German, Hungarian, or common chamomile (Matricaria chamomilla, Matricaria recutita)
Roman, English, or common chamomile (Anthemis nobilis)Ther. class.
gastroinestinal anti inflammatoriessedative/hypnotics
The volatile oil of chamomile contains several compounds with anti-inflammatory and antispasmodic activity.
Relief of abdominal discomfort.
Metabolism and Excretion: Unknown.
Allergy to chamomile, ragweed, asters, chrysanthemums, and other members of the family Asteraceae/Compositae ;
OB: Pregnancy and lactation.Use Cautiously in:
Hormone sensitive cancers (may have estrogenic effects);
Surgery (discontinue 2 weeks prior to procedure).
Adverse Reactions/Side Effects
Derm: contact dermatitis.
Misc: ALLERGIC REACTIONS, INCLUDING ANAPHYLAXIS .
*CAPITALS indicates life-threatening.
*italic indicates most frequent.
Alcohol -containing preparations may interact with disulfiram and metronidazole .
Theoretically, large chamomile ingestions with anticoagulant and antiplatelet drugs may ↑ risk of bleeding.
May have additive effects with CNS depressants .
May interfere with oral contraceptives , estrogens , and tamoxifen .Natural Products-Natural Products
Theoretically, herbs with anticoagulant or antiplatelet properties may ↑ bleeding risk when combined with chamomile, including: anise
, asafoetida , bogbean , boldo , capsicum
, celery , clove , danshen , dong quai
, fenugreek , feverfew
, Panax ginseng , horse chestnut , horseradish , licorice , meadowsweet , prickly ash , onion , papain , passionflower , poplar , quassia , red clover , turmeric , wild carrot , wild lettuce , willow , and others.
PO (Adults): Capsules/tablets4001600 mg daily in divided doses; Tea23 heaping teaspoons dried flowers per cup of water as a compress or beverage as needed; Tincture (1:5 in alcohol)15 mL three to four times per day; Liquid extract14 mL up to tid; Gargle10 drops of fluid extract per glass of water as needed..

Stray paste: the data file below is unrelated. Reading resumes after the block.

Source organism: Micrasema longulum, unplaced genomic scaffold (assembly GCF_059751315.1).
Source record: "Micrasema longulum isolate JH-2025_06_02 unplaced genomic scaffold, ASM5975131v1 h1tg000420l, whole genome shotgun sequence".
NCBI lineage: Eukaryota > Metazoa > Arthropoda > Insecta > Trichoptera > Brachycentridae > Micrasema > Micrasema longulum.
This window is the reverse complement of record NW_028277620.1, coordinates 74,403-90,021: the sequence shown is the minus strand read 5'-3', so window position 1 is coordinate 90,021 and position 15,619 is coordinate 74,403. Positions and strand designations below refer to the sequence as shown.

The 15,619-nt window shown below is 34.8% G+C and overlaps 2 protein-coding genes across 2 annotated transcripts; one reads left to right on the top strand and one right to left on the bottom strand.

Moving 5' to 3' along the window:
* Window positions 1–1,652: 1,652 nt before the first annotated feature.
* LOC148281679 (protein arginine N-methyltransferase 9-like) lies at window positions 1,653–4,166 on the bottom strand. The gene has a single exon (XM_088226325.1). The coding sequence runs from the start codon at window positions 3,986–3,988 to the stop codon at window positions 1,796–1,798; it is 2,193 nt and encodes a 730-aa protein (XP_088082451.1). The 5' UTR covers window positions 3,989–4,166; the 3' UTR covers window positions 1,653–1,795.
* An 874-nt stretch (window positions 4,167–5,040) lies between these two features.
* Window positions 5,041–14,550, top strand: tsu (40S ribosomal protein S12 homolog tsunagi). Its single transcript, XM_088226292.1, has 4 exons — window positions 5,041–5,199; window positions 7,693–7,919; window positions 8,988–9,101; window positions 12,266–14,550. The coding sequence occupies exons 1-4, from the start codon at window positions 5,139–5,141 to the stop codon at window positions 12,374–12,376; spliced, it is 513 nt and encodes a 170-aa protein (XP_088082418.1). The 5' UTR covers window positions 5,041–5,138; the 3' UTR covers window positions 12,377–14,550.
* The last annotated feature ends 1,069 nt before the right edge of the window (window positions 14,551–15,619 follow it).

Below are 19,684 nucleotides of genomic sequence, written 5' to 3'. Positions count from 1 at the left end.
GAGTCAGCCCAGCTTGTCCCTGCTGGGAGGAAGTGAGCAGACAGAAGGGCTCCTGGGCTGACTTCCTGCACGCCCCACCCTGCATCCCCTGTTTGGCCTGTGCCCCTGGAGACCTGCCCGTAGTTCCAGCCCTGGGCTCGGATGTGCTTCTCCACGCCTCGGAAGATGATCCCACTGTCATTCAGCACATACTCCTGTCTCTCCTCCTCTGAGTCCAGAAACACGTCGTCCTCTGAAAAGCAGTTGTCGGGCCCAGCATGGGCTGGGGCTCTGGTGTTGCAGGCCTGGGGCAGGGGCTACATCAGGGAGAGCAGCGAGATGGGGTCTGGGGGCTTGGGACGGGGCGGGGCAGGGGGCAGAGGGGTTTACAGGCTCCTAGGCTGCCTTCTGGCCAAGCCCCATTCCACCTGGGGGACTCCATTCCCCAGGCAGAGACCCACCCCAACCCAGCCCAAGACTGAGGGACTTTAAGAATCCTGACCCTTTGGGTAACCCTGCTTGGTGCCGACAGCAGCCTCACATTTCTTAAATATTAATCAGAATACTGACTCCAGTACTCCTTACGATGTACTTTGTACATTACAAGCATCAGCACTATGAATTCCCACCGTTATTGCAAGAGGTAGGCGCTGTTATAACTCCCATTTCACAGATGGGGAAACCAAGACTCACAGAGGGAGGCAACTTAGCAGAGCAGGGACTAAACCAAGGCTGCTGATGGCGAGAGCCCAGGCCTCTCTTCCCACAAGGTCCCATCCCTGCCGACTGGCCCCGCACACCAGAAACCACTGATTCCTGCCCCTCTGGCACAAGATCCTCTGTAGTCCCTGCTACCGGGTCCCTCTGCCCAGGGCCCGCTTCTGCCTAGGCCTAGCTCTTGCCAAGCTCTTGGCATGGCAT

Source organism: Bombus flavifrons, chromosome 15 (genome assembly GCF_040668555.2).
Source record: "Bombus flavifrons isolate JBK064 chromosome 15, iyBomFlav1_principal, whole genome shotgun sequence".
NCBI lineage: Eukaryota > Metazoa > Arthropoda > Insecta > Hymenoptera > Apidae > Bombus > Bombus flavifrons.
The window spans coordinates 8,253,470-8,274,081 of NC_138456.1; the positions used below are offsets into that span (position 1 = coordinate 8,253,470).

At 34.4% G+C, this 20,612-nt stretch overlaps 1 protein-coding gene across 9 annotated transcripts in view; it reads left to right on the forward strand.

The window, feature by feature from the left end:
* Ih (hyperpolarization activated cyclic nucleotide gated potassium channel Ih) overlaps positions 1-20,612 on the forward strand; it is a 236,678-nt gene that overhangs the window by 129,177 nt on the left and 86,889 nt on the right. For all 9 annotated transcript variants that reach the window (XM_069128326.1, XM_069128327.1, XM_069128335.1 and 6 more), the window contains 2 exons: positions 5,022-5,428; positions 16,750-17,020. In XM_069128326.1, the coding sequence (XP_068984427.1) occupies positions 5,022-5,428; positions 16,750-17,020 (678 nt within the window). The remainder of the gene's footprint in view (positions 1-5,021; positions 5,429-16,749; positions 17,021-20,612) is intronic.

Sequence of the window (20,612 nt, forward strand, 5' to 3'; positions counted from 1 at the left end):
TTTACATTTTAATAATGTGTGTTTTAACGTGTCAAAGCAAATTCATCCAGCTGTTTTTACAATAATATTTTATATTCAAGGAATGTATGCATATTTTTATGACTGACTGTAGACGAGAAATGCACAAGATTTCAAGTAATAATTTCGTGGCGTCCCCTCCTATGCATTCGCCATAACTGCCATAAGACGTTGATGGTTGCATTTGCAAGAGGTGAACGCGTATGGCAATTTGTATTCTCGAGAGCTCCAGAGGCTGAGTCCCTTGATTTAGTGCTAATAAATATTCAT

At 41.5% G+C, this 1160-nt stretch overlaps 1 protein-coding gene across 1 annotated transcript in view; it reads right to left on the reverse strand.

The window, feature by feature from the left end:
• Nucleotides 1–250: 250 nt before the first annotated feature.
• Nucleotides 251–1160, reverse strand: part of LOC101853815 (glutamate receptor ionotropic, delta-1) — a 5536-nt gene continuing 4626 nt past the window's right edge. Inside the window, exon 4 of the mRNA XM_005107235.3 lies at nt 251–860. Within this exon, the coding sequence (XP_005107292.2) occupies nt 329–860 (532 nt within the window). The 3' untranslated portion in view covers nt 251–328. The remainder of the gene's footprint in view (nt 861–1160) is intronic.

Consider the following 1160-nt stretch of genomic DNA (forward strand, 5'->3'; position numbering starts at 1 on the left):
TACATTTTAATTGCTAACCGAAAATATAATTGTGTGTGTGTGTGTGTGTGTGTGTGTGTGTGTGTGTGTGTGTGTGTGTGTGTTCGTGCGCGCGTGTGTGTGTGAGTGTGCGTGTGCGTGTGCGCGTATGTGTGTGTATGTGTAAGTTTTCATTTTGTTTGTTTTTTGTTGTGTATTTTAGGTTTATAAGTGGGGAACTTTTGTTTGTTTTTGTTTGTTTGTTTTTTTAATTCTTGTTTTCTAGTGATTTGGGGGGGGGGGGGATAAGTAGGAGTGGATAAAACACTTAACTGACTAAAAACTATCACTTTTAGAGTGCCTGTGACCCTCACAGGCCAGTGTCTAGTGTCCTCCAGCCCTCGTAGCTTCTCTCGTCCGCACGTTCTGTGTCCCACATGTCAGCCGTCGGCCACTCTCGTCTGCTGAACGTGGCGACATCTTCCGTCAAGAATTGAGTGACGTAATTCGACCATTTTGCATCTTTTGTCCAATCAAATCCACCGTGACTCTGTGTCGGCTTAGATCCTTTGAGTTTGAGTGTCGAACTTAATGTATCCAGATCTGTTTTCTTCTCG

Assess patient for abdominal distention and auscultate for bowel sounds.
Evaluate sleep pattern and anxiety level prior to initiation of this herbal supplement.
Note size, location and character of affected skin prior to and after topical application.
Potential Nursing Diagnoses
: May be taken orally without regard to food intake.
As a sleep aide take just prior to retiring.
: As a topical application for skin irritation, apply to skin that has been cleansed with a mild nonalcohol-containing cleanser.
Inform patients that only a small amount of the volatile oil, the active ingredient in chamomile, is released when brewed to make a tea. However, long-term consumption of low concentrations of the volatile oil may have a cumulative therapeutic effect.
Instruct patients not to take other medications at the same time as the tea as it may inhibit absorption and decrease therapeutic effect of other agents.
Advise patients on anticoagulant therapy to avoid concomitant use as it may enhance the effect of anticoagulants increasing the potential for bleeding.
Warn pregnant women to avoid chamomile because of the potential abortifacient effect it may exert. Not recommended for use by breast-feeding women as safety has not been established.
: Teach patients using it topically to observe for allergic reactions and to immediately discontinue use if this develops.
Relief of abdominal spasm and pain associated with gas.
Improved digestion and decreased sense of fullness after eating.
Decrease in anxiety.
Improved ability to fall asleep.
Resolution of skin irritation or inflammation.
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